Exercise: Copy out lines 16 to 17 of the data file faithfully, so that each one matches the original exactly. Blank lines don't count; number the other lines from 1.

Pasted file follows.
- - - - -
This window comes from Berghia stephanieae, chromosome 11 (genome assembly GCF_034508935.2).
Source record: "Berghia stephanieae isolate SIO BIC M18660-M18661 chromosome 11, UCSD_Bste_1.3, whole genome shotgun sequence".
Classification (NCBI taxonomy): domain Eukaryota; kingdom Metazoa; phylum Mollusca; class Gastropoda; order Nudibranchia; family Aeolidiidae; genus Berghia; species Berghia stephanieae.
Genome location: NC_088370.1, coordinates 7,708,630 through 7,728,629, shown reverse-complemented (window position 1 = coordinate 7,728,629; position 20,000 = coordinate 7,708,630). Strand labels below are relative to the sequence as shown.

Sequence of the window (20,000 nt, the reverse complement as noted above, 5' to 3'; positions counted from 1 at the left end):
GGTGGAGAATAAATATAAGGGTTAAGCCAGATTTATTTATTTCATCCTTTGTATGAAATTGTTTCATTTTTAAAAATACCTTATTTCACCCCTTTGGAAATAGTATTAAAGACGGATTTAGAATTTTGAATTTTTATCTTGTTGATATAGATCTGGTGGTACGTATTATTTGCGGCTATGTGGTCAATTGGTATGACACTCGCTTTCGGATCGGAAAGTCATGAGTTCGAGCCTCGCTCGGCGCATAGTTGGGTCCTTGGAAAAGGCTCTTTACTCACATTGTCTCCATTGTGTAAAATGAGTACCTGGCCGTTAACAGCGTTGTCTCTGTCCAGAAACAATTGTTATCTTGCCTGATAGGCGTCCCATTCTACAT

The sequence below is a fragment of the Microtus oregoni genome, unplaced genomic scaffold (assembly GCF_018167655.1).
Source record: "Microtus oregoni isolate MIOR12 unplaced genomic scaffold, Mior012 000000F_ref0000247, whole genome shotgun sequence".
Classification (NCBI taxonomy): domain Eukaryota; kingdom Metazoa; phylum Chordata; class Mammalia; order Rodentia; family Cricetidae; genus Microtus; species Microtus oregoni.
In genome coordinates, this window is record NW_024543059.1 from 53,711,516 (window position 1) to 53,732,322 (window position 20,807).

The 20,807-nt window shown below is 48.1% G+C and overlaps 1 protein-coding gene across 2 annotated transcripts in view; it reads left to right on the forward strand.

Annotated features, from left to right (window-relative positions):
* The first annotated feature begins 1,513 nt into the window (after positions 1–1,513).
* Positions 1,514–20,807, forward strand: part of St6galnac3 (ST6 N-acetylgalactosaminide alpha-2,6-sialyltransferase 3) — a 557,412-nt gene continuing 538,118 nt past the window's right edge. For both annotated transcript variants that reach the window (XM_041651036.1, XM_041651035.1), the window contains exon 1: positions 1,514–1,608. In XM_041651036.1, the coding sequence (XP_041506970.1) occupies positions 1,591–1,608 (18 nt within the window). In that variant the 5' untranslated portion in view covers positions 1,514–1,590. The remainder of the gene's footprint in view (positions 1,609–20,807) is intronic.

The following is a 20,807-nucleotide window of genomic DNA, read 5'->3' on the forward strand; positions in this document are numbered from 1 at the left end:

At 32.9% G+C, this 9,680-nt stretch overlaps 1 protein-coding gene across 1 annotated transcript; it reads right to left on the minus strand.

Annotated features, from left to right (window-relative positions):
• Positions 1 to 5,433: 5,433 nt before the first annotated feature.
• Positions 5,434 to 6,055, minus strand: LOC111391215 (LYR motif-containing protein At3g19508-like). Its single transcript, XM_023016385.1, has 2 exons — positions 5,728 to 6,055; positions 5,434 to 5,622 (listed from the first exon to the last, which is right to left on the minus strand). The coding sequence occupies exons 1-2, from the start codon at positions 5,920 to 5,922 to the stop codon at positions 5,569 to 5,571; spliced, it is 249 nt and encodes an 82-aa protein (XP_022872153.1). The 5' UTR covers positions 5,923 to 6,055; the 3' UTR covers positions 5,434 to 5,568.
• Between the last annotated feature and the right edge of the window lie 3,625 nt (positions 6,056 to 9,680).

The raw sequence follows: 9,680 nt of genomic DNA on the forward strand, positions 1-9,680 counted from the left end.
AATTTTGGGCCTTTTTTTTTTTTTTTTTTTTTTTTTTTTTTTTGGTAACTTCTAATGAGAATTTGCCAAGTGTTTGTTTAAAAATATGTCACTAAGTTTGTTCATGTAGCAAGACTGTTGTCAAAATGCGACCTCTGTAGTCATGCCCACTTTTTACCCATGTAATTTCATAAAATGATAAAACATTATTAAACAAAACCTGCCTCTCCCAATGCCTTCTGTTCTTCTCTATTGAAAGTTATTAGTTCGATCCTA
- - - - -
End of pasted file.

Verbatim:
At 32.9% G+C, this 9,680-nt stretch overlaps 1 protein-coding gene across 1 annotated transcript; it reads right to left on the minus strand.

Annotated features, from left to right (window-relative positions):